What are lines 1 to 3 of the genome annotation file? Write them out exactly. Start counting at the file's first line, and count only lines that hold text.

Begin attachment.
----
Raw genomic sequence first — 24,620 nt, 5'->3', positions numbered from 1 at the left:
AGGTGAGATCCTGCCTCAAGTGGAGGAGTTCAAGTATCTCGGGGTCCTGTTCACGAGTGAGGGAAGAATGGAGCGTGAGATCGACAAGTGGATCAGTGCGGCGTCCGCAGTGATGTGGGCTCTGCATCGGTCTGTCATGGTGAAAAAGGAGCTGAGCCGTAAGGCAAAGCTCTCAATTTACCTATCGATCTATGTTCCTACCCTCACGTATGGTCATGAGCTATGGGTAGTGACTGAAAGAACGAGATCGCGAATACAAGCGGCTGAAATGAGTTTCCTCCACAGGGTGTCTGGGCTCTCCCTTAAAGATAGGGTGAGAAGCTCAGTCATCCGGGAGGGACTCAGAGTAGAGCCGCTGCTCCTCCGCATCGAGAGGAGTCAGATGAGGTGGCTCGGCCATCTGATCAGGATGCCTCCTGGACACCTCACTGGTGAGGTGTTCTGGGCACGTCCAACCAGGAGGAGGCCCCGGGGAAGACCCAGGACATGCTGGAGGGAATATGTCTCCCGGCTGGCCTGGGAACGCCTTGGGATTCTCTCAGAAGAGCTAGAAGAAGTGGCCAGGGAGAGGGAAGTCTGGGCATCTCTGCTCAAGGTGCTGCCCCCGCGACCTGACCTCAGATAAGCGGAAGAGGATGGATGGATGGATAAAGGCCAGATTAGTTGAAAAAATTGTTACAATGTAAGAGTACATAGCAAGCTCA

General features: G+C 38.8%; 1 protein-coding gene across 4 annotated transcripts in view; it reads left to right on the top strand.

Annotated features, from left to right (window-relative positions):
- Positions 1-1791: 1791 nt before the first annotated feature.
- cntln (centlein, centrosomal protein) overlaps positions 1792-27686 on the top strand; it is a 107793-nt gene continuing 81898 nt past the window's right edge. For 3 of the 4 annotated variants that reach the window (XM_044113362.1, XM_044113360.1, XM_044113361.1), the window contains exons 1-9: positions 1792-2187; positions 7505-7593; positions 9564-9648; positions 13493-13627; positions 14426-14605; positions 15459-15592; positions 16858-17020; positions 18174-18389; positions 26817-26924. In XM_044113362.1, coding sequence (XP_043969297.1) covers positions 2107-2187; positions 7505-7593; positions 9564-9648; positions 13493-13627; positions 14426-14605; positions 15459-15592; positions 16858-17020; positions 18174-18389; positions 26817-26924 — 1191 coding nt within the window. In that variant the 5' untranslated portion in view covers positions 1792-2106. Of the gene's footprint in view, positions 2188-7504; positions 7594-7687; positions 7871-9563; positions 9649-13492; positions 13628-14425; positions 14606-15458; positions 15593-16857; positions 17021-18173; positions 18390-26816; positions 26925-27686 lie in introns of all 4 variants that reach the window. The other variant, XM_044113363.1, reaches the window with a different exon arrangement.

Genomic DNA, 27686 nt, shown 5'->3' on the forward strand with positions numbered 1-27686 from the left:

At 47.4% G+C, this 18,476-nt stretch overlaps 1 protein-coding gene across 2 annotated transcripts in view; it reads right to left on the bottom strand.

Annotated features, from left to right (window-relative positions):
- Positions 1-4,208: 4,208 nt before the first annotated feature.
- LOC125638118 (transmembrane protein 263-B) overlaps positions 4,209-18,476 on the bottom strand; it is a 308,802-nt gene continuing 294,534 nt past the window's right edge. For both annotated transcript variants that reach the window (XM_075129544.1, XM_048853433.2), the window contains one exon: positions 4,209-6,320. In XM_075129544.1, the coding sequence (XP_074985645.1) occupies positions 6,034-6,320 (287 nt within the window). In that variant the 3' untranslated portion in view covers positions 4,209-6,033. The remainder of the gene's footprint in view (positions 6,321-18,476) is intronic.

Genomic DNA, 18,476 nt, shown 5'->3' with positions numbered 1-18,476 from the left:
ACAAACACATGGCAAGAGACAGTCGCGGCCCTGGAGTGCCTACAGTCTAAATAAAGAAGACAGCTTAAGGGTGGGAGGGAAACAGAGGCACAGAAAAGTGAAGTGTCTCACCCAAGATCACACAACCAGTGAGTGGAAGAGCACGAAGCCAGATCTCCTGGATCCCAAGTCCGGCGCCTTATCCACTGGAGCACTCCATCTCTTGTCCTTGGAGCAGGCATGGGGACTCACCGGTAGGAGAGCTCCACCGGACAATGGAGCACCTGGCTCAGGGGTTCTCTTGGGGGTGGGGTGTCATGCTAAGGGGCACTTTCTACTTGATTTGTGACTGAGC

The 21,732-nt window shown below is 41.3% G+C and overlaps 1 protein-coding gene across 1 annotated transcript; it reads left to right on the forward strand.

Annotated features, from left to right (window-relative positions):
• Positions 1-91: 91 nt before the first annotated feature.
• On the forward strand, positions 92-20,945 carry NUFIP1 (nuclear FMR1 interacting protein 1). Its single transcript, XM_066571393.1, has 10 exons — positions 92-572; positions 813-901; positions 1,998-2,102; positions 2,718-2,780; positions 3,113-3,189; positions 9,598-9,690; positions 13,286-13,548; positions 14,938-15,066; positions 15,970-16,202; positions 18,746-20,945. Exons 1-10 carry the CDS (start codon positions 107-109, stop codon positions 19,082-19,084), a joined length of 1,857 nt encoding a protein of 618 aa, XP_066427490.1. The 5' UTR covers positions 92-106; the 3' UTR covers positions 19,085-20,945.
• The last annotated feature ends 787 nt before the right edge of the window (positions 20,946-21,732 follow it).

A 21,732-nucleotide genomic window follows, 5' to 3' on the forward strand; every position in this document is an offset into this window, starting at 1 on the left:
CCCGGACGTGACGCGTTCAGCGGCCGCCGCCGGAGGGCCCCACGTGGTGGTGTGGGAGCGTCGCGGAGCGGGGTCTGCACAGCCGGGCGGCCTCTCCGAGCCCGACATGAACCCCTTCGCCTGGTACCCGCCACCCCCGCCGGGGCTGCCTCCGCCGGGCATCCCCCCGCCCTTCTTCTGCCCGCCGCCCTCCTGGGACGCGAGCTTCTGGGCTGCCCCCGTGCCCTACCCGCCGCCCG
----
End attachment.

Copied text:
Raw genomic sequence first — 24,620 nt, 5'->3', positions numbered from 1 at the left:
AGGTGAGATCCTGCCTCAAGTGGAGGAGTTCAAGTATCTCGGGGTCCTGTTCACGAGTGAGGGAAGAATGGAGCGTGAGATCGACAAGTGGATCAGTGCGGCGTCCGCAGTGATGTGGGCTCTGCATCGGTCTGTCATGGTGAAAAAGGAGCTGAGCCGTAAGGCAAAGCTCTCAATTTACCTATCGATCTATGTTCCTACCCTCACGTATGGTCATGAGCTATGGGTAGTGACTGAAAGAACGAGATCGCGAATACAAGCGGCTGAAATGAGTTTCCTCCACAGGGTGTCTGGGCTCTCCCTTAAAGATAGGGTGAGAAGCTCAGTCATCCGGGAGGGACTCAGAGTAGAGCCGCTGCTCCTCCGCATCGAGAGGAGTCAGATGAGGTGGCTCGGCCATCTGATCAGGATGCCTCCTGGACACCTCACTGGTGAGGTGTTCTGGGCACGTCCAACCAGGAGGAGGCCCCGGGGAAGACCCAGGACATGCTGGAGGGAATATGTCTCCCGGCTGGCCTGGGAACGCCTTGGGATTCTCTCAGAAGAGCTAGAAGAAGTGGCCAGGGAGAGGGAAGTCTGGGCATCTCTGCTCAAGGTGCTGCCCCCGCGACCTGACCTCAGATAAGCGGAAGAGGATGGATGGATGGATAAAGGCCAGATTAGTTGAAAAAATTGTTACAATGTAAGAGTACATAGCAAGCTCA

General features: G+C 38.8%; 1 protein-coding gene across 4 annotated transcripts in view; it reads left to right on the top strand.